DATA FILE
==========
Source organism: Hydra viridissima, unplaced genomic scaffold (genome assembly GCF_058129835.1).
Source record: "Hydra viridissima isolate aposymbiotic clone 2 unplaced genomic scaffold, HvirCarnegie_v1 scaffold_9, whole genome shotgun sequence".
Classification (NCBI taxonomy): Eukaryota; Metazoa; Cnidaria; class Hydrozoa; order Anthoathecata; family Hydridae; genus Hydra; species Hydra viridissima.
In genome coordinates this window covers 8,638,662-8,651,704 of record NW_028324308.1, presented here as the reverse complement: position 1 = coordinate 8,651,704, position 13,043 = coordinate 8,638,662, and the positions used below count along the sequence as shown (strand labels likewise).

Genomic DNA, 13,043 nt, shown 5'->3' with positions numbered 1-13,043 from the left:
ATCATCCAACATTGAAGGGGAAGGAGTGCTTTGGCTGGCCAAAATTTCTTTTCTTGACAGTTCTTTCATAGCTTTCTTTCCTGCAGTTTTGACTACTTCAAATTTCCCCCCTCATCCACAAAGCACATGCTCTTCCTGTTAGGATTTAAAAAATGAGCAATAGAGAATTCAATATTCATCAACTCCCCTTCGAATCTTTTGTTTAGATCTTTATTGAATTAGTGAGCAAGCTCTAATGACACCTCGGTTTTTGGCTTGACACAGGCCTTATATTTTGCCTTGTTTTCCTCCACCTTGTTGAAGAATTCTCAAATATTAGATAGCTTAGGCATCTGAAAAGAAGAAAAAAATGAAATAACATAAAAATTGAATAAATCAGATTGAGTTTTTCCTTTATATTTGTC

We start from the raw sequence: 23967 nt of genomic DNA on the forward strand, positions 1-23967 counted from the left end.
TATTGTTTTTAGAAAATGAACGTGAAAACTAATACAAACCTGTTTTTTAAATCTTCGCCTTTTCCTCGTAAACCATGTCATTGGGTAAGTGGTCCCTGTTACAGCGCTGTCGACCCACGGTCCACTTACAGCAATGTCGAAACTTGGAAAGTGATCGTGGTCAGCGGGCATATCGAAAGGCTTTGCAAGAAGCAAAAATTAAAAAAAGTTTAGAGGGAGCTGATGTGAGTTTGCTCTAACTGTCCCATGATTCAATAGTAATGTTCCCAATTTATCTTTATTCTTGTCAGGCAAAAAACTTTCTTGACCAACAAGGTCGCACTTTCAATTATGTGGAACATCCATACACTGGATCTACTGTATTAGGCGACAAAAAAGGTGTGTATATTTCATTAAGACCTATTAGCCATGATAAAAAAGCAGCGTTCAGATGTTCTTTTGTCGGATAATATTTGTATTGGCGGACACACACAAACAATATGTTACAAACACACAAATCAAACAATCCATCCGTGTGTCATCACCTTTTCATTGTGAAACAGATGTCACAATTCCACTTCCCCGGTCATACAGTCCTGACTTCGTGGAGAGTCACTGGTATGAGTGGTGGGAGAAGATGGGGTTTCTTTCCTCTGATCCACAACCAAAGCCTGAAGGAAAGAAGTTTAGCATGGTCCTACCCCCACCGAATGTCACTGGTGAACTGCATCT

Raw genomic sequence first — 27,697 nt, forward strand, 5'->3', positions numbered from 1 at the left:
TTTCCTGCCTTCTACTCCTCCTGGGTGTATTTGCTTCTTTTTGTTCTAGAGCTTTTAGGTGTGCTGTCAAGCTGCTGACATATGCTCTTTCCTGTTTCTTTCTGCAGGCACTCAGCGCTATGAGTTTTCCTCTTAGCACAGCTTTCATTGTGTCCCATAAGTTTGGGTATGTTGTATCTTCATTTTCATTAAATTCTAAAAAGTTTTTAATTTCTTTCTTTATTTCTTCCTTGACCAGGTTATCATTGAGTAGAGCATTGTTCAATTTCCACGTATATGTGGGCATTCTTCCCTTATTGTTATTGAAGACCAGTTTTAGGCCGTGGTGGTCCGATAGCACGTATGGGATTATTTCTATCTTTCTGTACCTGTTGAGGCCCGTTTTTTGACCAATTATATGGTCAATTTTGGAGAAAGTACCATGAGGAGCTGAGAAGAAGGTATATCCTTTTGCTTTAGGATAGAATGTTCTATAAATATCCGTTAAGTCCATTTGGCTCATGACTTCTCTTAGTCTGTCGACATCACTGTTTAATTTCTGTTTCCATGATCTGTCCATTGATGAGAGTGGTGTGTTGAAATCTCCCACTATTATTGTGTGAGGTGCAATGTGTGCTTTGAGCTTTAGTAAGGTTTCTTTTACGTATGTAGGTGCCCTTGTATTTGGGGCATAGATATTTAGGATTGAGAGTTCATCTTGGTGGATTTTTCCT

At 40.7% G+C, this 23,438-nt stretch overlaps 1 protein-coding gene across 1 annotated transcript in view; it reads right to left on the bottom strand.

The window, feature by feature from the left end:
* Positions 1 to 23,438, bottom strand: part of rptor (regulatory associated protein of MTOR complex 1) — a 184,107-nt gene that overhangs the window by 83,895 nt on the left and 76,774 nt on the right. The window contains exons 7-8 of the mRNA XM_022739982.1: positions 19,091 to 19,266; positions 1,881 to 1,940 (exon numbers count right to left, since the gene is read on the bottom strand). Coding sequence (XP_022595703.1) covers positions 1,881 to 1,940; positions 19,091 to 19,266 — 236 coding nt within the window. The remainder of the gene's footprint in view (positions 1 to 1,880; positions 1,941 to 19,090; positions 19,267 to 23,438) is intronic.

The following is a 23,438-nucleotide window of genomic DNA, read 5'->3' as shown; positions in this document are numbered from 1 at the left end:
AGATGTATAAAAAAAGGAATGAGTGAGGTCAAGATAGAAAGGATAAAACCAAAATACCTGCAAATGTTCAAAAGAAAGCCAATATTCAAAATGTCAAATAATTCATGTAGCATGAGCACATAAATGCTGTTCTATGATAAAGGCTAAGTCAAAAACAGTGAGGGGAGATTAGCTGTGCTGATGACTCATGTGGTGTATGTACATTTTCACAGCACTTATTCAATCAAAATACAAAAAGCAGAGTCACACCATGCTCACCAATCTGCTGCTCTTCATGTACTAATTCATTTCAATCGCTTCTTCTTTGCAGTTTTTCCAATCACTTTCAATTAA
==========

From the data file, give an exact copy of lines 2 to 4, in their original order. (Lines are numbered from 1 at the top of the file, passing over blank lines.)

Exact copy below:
Source record: "Hydra viridissima isolate aposymbiotic clone 2 unplaced genomic scaffold, HvirCarnegie_v1 scaffold_9, whole genome shotgun sequence".
Classification (NCBI taxonomy): Eukaryota; Metazoa; Cnidaria; class Hydrozoa; order Anthoathecata; family Hydridae; genus Hydra; species Hydra viridissima.
In genome coordinates this window covers 8,638,662-8,651,704 of record NW_028324308.1, presented here as the reverse complement: position 1 = coordinate 8,651,704, position 13,043 = coordinate 8,638,662, and the positions used below count along the sequence as shown (strand labels likewise).